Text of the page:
Walker Hall Construction


Professional/Career Opportunities


The environmental field is by nature very broad and diversified, but the demand for people trained in Environmental Studies and Environmental Science is always strong. Job fields range from soil and water conservation and environmental consulting to waste water management, wildlife ecology and environmental agencies. Positions within these fields include agricultural scientists, conservation scientists, ecologists, environmental attorneys, environmental health and safety inspectors, foresters, hydrologists, regional planners, urban planners and wildlife biologists.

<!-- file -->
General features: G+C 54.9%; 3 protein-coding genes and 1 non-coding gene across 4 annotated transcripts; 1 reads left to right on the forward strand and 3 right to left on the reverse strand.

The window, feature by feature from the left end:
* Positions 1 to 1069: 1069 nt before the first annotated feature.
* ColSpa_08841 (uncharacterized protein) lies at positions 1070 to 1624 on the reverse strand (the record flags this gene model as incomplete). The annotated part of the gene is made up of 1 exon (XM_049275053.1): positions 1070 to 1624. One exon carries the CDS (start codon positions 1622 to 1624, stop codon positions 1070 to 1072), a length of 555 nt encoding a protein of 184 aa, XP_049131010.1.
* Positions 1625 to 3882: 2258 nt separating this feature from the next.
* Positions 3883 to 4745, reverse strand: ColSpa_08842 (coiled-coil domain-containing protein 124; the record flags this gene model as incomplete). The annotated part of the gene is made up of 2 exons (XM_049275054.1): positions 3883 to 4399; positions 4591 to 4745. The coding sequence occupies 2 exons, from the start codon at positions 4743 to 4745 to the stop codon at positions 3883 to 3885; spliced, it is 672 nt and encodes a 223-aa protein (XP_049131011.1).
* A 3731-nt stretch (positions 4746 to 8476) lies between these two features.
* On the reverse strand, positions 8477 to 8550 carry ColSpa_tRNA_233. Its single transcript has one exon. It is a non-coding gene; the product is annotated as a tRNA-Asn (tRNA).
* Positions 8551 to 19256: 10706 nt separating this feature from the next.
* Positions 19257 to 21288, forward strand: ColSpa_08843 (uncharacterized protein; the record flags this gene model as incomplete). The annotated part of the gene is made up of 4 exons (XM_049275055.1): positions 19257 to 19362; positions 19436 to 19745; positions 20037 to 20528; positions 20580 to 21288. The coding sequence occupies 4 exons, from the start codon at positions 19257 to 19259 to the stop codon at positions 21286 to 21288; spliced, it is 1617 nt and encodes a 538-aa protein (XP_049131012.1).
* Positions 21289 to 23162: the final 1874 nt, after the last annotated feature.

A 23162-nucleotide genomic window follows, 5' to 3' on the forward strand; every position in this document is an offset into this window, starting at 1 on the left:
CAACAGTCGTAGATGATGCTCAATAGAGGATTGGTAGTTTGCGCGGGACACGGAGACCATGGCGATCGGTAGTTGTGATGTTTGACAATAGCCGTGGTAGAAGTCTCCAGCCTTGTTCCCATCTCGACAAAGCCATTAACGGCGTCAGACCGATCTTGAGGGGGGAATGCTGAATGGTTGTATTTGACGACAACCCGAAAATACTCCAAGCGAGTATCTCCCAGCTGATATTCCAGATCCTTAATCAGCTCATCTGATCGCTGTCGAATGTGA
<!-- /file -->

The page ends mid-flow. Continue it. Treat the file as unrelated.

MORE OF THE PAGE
While education is not a guarantee of employment, people with degrees in environmental majors can qualify for jobs in local, state and federal government agencies and departments. Due to increased demands for information, inspection and litigation, the Environmental Protection Agency (EPA) is adding about 600 new full-time employees to its roster each year. In addition to the various levels of governmental units, private businesses utilize many people with environmental training as well. Of course, some of these positions require graduate training at the master’s level or above, but that academic path begins with a solid undergraduate degree from Maryville University.


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